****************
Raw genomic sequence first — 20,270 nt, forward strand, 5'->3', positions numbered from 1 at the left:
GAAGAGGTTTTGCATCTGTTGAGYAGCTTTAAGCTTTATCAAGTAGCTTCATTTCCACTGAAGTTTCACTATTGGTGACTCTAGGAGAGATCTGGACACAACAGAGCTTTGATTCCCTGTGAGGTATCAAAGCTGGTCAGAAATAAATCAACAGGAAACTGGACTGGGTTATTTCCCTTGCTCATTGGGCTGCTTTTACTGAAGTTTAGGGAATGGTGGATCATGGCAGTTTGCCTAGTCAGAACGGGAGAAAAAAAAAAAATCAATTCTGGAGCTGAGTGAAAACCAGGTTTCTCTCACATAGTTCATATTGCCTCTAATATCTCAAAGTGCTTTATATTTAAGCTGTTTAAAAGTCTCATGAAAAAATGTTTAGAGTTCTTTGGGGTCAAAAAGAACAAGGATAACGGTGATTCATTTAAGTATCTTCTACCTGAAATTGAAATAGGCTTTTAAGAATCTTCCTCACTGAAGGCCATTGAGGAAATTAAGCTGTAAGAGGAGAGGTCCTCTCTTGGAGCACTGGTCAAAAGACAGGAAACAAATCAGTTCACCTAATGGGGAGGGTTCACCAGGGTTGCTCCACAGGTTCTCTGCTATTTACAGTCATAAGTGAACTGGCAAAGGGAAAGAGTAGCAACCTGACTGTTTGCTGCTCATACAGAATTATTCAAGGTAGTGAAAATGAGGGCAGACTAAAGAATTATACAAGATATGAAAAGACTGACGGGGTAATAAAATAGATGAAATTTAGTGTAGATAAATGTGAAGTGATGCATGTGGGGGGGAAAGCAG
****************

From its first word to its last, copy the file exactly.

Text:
Raw genomic sequence first — 20,270 nt, forward strand, 5'->3', positions numbered from 1 at the left:
GAAGAGGTTTTGCATCTGTTGAGYAGCTTTAAGCTTTATCAAGTAGCTTCATTTCCACTGAAGTTTCACTATTGGTGACTCTAGGAGAGATCTGGACACAACAGAGCTTTGATTCCCTGTGAGGTATCAAAGCTGGTCAGAAATAAATCAACAGGAAACTGGACTGGGTTATTTCCCTTGCTCATTGGGCTGCTTTTACTGAAGTTTAGGGAATGGTGGATCATGGCAGTTTGCCTAGTCAGAACGGGAGAAAAAAAAAAAATCAATTCTGGAGCTGAGTGAAAACCAGGTTTCTCTCACATAGTTCATATTGCCTCTAATATCTCAAAGTGCTTTATATTTAAGCTGTTTAAAAGTCTCATGAAAAAATGTTTAGAGTTCTTTGGGGTCAAAAAGAACAAGGATAACGGTGATTCATTTAAGTATCTTCTACCTGAAATTGAAATAGGCTTTTAAGAATCTTCCTCACTGAAGGCCATTGAGGAAATTAAGCTGTAAGAGGAGAGGTCCTCTCTTGGAGCACTGGTCAAAAGACAGGAAACAAATCAGTTCACCTAATGGGGAGGGTTCACCAGGGTTGCTCCACAGGTTCTCTGCTATTTACAGTCATAAGTGAACTGGCAAAGGGAAAGAGTAGCAACCTGACTGTTTGCTGCTCATACAGAATTATTCAAGGTAGTGAAAATGAGGGCAGACTAAAGAATTATACAAGATATGAAAAGACTGACGGGGTAATAAAATAGATGAAATTTAGTGTAGATAAATGTGAAGTGATGCATGTGGGGGGGAAAGCAG